Indeed, in his book Computer Viruses and Malware, John Aycock of the University of Calgary in Canada also points out that if AV companies really are writing malware and yet simultaneously failing to detect some of it, then what's the point in all that effort being expended for zero gain? 

So, how do you protect the distrustful, the misinformed, and even the downright cynical online? One solution is to do it automatically, but this demands that governments, their intelligence agencies, and the ISPs become involved in actively blocking malicious content. Public reaction to any such suggestion is predictably very bad.

When GCHQ recently proposed their DNS filtering technology to block malicious domains, there was instant outrage. The Guardian, which broke the Edward Snowden story, has little love for the Cheltenham Doughnut, and was predictably upset. As usual, it's the public's comments that are really interesting. 


So, we're at an impasse. Despite their poor reputations, governments and the intelligence agencies they run are the only entities with the authority and capabilities to attempt to protect entire nations online. However, the tools they use are by their very nature shadowy, double-edged and closed to scrutiny. The public at large worries that policing cyberspace means the erosion of freedom and privacy. Nothing will convince us that this isn't the start of a dictatorship or a new world order. Too much evidence of past lies and misdeeds confirms this deep-seated bias. 


If the public won't listen to the government, who will it listen to? Who is it listening to?
Something about the caller who asked John McAfee if he wrote early viruses keeps coming back to me. He seemed to remember being told something by "some old OSS guy". This idea of an unnamed source vaguely remembered is a common feature of discussions where facts are scarce and conjecture runs free. It's a feature of the threads I referenced above.

That being the case, maybe it's down to us, as infosec professionals, to be those sources in future. Maybe it's down to us to engage friends and family, to explain how cybercrime works, how it relies on them not protecting themselves, and what to do about it.

But then again, I would say that wouldn't I. ;)

Thursday, 15 September 2016

All Your File...


Back in the salad days of early summer, JavaScript was usually employed to download ransomware payloads. Now, however, JavaScript is the ransomware.

The reason is the direct nature of the attack. There’s no connection to a suspicious subdomain, no payload to download and no relying on the user to run a suspicious "upgrade" to a Windows component.

Simply open the email attachment promising unexpected riches and, to misquote the 1980s game Zero Wing, "All your file are belong to us".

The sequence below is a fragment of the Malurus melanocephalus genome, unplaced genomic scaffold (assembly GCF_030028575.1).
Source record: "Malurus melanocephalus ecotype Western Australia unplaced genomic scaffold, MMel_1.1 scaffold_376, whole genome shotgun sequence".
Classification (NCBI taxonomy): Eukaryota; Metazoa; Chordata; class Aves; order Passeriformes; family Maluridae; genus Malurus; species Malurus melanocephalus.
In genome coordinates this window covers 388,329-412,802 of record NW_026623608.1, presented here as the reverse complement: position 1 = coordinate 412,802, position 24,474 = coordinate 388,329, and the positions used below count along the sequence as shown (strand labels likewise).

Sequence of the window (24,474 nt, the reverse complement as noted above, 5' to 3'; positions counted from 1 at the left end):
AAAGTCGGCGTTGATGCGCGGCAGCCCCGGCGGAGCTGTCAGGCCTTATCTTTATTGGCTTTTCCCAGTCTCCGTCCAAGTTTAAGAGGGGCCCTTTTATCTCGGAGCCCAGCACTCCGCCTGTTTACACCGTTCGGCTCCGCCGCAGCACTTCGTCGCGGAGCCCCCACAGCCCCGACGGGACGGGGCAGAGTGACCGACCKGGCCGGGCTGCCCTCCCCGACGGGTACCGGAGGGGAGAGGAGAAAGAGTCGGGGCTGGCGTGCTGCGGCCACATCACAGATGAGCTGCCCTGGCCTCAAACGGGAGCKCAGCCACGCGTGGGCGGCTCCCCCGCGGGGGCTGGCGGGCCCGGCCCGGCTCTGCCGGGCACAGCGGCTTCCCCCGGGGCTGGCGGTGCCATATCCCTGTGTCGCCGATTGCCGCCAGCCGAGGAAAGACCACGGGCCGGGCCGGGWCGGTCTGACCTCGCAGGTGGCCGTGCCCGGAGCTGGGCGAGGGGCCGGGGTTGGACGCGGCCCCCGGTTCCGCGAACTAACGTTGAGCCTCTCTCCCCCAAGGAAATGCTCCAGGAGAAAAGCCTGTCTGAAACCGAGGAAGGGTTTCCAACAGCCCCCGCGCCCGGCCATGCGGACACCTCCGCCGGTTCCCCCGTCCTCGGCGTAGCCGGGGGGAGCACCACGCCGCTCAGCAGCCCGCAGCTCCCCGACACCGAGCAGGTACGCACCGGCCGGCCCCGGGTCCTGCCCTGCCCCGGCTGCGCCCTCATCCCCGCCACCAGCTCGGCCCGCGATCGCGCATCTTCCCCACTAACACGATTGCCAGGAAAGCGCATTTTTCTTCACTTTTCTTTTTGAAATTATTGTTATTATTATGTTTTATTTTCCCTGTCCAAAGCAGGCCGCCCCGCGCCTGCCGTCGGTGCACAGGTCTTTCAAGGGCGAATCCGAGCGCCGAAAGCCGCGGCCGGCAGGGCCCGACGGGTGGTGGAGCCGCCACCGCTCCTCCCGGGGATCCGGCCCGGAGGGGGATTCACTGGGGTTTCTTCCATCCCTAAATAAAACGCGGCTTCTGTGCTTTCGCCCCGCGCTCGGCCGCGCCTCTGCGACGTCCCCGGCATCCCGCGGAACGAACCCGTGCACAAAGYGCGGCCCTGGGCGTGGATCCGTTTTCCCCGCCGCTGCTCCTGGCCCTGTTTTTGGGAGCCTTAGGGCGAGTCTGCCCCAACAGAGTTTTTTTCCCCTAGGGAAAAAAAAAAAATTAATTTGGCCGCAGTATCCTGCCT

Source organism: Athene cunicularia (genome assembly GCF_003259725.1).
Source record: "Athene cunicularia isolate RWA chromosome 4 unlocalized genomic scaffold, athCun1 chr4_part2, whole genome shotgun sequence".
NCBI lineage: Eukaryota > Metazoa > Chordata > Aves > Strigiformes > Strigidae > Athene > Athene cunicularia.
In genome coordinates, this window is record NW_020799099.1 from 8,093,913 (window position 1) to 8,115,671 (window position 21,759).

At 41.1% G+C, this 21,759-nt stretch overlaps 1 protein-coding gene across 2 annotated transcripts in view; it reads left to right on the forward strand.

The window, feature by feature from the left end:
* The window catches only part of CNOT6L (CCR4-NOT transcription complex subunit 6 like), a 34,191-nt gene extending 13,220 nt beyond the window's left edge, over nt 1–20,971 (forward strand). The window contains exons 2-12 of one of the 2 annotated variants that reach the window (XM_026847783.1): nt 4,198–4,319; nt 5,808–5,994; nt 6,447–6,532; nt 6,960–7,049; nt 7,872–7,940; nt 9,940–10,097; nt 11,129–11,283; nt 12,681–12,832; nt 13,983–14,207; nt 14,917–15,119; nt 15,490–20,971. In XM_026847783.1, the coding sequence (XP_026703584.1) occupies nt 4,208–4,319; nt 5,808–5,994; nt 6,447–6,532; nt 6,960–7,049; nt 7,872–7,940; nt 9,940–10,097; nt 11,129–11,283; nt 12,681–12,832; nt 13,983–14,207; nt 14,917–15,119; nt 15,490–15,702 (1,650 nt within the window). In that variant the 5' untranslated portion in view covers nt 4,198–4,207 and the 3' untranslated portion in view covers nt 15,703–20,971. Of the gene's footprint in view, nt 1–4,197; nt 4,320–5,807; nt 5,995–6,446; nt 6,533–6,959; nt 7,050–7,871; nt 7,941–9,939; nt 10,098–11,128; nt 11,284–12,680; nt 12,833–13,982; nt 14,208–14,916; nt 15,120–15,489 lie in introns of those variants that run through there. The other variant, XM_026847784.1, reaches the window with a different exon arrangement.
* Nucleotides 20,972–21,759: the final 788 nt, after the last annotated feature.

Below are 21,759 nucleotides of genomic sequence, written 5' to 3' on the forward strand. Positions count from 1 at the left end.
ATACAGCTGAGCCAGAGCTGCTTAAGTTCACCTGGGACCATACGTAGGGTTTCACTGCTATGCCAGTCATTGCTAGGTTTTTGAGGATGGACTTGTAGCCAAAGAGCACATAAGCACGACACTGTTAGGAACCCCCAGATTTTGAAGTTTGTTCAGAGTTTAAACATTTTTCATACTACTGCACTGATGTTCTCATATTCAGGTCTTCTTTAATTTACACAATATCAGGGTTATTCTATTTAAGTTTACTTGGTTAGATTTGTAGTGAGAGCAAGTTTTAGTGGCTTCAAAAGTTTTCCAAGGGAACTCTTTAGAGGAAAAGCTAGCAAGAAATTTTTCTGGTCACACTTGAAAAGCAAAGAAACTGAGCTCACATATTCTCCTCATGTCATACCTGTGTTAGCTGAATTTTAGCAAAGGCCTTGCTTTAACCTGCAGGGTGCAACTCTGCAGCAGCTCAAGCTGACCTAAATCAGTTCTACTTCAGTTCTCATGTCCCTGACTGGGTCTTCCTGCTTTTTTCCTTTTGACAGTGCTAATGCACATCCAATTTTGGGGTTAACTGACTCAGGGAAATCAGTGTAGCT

By hiding the true nature of the file with a second, benign extension, JavaScript attachment attacks become even more likely to detonate. Spew millions of such emails from a rented botnet for a few days at a time, and then simply wait for the Bitcoins to come rolling in.

It’s little wonder that ransomware gangs are setting up customer helplines for bemused punters queuing up to get their files back.


But surely your browser’s sandbox should contain any malicious JavaScript? Sadly, this is not so for JavaScript email attachments. JavaScript downloaded as part of a browsed web page is run in the browser. Email attachments are nothing to do with a web page. Double click them and they’re passed to the Windows Based Script Host, which is obviously outside the browser’s authority and control.


It is, however, very simple for you as an end user to stop JavaScript email attachments from automatically being accidentally run. Simply open notepad and create a new file. Save it as dummy.js. Notepad will complain about the extension, but continue anyway. Next, right click the .js file and select "Open With…". As you can see from the image below, by default Windows will open all such files with Windows Based Script Host, which is what we need to prevent.




To do so, first click "More Apps" and select Notepad from the list. Tick the check box for "Always use this app to open .js files" and click OK. Now, whenever you absent-mindedly click on a JavaScript email attachment it will safely open in Notepad and display its bad self.


You can also selectively prevent the JavaScript downloaded as part of a web page from running in your browser. This gives you more control over your browsing experience and can speed up web page loading.


For Firefox, the go-to solution here is the NoScript plugin (which is the one I’m most familiar with). By default, NoScript blocks everything on a domain-by-domain basis. It’s easy and quick to unblock trusted domains as you go, while leaving all others (including those called by the primary domain) securely blocked. This not only serves as an extra line of defence, but also prevents some adverts from being displayed without sites accusing you of using an ad blocker. It’s also very interesting, and sometimes worrying, to see just how many secondary domains some of your favourite web sites rely on to deliver content.